For instance, the popular vote has been recorded for every presidential contest since 1824. In those 49 elections, the most any one candidate has received nationwide is the 61.1% of the vote Lyndon Johnson secured against Barry Goldwater in 1964.
In fact, since 1976 the margin in ten of the eleven presidential elections were decided by single-digits (the exception being the Reagan landslide in 1984). In just my lifetime, the best performance was Barack Obama’s 52.9% in 2008.
With an environment where the most a candidate can receive is around 53%, we live in a reality that allows any person nominated by the Democratic or Republican Party a legitimate shot at victory.
“Donald Trump has less than zero percent chance of winning Pennsylvania” – David Plouffe August 28, 2016
The two major party nominees may have approached Pennsylvania as a swing state the whole way, but their methods couldn’t have been more different.
Clinton relied on data, TV ads and rallies in Philadelphia. Trump, on the other hand, crisscrossed the state without much of a synchronized plan.
The Democratic National Convention was of course a major opportunity for the party. While Clinton didn’t campaign in PA during the actual event, she embarked on a bus tour of the commonwealth the day after.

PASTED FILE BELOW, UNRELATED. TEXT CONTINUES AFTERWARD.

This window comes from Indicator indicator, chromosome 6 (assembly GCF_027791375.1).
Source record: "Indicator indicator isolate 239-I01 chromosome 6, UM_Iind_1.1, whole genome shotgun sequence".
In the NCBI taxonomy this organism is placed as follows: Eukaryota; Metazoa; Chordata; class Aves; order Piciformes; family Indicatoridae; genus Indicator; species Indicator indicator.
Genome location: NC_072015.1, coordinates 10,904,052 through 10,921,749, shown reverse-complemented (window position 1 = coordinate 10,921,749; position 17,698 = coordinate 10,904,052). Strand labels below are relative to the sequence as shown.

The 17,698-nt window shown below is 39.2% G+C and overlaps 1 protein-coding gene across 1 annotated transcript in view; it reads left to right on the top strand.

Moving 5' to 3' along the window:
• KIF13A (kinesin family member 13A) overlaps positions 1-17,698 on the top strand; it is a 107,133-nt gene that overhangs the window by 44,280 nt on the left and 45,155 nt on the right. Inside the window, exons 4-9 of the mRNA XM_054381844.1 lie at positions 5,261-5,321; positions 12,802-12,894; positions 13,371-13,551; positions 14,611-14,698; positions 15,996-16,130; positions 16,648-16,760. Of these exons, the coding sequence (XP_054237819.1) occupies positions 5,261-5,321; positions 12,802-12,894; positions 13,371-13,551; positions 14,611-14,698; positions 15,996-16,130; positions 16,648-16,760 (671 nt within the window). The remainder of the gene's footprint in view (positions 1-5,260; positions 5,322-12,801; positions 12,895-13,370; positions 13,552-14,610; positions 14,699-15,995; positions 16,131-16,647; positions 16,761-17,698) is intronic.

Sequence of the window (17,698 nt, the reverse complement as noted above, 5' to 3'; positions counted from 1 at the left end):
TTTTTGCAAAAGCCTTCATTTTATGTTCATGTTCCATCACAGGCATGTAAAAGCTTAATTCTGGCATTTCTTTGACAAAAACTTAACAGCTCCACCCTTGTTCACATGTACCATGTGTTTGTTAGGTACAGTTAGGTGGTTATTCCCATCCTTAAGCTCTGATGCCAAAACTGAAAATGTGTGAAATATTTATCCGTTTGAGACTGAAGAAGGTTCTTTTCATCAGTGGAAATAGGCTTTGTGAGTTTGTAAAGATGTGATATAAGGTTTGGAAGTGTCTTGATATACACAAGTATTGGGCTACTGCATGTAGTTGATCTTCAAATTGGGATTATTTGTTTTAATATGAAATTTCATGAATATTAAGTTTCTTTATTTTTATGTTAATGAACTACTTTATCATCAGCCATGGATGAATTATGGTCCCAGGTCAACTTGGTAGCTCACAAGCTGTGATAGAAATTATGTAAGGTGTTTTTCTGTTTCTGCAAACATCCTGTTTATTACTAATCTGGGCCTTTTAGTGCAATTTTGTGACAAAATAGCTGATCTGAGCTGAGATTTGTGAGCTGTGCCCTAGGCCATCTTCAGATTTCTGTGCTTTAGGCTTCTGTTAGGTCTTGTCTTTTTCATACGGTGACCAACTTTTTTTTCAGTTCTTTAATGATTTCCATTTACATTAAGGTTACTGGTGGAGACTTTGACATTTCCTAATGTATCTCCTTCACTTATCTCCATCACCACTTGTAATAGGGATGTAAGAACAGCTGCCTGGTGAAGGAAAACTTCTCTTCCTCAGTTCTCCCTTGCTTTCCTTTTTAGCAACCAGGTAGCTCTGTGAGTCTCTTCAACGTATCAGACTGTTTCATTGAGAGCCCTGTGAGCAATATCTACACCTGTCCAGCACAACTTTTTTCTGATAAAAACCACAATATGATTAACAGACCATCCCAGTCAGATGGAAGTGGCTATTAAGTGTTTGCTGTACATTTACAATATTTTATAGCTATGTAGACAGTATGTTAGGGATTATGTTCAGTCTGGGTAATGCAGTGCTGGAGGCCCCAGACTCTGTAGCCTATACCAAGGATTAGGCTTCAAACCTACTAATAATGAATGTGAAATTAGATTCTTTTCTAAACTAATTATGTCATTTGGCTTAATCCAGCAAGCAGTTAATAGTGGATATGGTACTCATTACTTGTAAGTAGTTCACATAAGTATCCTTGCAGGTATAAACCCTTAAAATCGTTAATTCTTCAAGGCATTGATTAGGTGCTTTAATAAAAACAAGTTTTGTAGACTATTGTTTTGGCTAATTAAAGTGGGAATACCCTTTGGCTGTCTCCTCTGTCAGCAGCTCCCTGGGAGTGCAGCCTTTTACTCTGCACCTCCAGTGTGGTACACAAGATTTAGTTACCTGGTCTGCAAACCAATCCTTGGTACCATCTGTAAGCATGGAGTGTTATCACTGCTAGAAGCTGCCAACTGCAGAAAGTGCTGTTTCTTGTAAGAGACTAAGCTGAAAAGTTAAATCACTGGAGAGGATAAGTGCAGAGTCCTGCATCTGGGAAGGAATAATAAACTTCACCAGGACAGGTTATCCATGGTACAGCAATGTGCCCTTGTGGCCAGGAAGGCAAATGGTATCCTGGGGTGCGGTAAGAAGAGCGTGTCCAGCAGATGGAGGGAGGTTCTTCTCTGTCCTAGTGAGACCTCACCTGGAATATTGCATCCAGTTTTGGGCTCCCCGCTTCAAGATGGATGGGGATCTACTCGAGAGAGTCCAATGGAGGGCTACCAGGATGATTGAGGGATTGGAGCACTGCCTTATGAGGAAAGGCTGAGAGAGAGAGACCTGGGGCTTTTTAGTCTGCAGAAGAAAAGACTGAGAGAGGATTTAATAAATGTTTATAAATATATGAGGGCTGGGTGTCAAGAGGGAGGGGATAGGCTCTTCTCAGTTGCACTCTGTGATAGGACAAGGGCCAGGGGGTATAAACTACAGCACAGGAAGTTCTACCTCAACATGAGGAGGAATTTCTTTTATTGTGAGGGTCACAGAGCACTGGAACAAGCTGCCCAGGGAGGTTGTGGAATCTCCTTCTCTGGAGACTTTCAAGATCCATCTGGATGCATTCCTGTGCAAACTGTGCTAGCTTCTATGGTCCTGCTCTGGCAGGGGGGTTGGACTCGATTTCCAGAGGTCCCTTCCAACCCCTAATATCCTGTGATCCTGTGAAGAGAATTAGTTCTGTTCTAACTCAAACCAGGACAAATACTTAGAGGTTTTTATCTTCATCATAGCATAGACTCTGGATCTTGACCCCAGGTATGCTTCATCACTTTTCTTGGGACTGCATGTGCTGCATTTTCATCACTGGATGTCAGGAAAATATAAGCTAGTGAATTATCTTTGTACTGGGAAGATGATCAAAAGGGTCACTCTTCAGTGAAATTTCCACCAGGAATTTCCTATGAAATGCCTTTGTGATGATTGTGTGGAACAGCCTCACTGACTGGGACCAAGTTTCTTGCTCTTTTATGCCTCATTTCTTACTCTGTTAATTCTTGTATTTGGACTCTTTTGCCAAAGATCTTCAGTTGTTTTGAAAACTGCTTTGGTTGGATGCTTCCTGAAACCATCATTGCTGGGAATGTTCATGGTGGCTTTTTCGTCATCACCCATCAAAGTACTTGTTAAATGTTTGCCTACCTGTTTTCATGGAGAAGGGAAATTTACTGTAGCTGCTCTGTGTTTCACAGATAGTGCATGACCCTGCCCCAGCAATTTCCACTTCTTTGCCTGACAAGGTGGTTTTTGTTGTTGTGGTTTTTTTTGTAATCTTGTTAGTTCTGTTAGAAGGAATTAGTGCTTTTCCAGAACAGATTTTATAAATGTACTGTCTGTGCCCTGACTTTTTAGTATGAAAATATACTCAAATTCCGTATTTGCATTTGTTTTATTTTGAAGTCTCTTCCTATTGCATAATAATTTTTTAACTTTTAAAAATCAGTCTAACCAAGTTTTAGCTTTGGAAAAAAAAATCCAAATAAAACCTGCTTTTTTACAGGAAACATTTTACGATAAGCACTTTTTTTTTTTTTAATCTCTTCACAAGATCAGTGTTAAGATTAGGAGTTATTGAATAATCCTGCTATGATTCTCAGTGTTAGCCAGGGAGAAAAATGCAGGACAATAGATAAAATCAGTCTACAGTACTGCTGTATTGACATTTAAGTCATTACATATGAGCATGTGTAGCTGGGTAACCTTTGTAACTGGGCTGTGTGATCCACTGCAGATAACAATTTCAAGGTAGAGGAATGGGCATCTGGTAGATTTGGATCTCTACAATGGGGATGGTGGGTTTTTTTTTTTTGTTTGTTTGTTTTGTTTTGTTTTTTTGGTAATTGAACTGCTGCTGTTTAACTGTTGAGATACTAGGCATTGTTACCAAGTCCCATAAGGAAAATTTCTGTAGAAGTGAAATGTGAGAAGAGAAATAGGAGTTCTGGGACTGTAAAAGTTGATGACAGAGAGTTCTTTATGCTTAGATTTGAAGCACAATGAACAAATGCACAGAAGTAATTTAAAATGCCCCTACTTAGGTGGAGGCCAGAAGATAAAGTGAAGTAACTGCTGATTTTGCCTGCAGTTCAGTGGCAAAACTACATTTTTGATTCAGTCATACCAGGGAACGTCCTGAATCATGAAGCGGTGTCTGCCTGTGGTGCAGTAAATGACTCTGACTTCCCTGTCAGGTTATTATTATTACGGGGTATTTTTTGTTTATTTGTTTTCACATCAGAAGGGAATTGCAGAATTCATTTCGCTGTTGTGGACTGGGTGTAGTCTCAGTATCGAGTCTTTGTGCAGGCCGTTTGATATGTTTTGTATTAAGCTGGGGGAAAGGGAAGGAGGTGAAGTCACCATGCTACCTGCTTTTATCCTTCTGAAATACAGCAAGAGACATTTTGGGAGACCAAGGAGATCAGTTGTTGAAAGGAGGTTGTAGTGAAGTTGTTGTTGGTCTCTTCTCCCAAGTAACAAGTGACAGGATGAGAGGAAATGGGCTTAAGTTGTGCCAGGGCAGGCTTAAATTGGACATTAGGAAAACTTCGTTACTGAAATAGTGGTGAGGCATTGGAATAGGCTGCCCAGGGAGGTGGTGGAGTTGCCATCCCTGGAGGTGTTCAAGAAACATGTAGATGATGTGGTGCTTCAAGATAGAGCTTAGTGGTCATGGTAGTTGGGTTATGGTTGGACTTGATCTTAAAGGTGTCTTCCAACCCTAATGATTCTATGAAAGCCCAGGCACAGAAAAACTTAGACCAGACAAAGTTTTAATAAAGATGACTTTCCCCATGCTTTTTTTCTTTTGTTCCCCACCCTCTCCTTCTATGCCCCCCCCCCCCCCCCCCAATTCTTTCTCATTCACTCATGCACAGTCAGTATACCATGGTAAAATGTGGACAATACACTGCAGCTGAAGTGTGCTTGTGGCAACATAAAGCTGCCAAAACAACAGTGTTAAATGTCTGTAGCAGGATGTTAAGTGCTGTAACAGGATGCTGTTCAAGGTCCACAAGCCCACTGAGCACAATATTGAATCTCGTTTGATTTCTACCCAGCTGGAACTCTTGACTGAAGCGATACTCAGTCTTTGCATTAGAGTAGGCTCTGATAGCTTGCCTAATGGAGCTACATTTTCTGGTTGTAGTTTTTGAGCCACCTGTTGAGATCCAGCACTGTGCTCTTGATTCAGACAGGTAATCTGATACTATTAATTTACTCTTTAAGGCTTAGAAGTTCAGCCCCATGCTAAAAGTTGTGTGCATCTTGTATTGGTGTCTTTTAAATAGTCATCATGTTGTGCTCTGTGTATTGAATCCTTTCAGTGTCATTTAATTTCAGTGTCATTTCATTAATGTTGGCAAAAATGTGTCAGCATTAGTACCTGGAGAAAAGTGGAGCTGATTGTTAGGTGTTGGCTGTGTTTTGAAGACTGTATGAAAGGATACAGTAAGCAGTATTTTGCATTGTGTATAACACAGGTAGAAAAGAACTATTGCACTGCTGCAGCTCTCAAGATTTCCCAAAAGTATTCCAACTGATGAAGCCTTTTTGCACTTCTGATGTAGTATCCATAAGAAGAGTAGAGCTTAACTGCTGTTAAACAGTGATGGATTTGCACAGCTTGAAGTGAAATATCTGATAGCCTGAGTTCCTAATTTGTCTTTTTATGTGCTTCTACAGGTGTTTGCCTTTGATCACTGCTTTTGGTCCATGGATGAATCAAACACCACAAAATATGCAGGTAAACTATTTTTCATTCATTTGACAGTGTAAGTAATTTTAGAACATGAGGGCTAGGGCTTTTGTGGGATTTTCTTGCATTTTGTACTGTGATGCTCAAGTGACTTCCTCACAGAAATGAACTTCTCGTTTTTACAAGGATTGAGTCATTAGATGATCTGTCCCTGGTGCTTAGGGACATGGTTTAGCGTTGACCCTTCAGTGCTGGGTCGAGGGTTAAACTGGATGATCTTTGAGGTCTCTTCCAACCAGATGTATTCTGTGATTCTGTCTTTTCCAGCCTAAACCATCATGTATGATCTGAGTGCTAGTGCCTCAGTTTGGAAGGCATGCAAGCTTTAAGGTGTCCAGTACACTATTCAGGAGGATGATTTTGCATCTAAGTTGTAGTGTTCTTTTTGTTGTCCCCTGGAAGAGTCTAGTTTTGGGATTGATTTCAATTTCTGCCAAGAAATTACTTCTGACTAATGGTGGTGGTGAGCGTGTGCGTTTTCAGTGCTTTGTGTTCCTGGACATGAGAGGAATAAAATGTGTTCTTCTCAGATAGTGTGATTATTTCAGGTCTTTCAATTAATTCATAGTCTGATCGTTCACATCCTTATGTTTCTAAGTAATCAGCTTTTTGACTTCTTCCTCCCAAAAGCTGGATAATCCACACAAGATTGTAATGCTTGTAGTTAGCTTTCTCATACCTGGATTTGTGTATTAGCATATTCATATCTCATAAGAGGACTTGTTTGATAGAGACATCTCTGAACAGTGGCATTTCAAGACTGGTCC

The nominee and her running mate held a rally in Philadelphia, and visited a factory in Hatfield, before making a stop in Harrisburg. They then toured a Johnstown manufacturing plant and finished with another Pittsburgh event. In retrospect, the Democratic ticket probably should’ve gone with a more extensive itinerary.
A few weeks later, Hillary and Vice President Joe Biden made a joint appearance in Scranton where they both have family roots.
In October, Clinton participated in a town hall with her daughter Chelsea and actress Elizabeth Banks. Even at the time, the staging seemed peculiar as the small room couldn’t hold much of an audience.
The event was also held in Delaware County, which like Montco, was solidly blue. So Clinton’s two SEPA visits were in deep blue Delaware and Montgomery instead of the more vulnerable Bucks and Chester.
Furthermore, after another Harrisburg stop later that same day Clinton never ventured outside of Pittsburgh or Philly again. Now of course, she finished her campaign in Philadelphia with a massive rally featuring President Obama and Bruce Springsteen. Nonetheless, the point remains.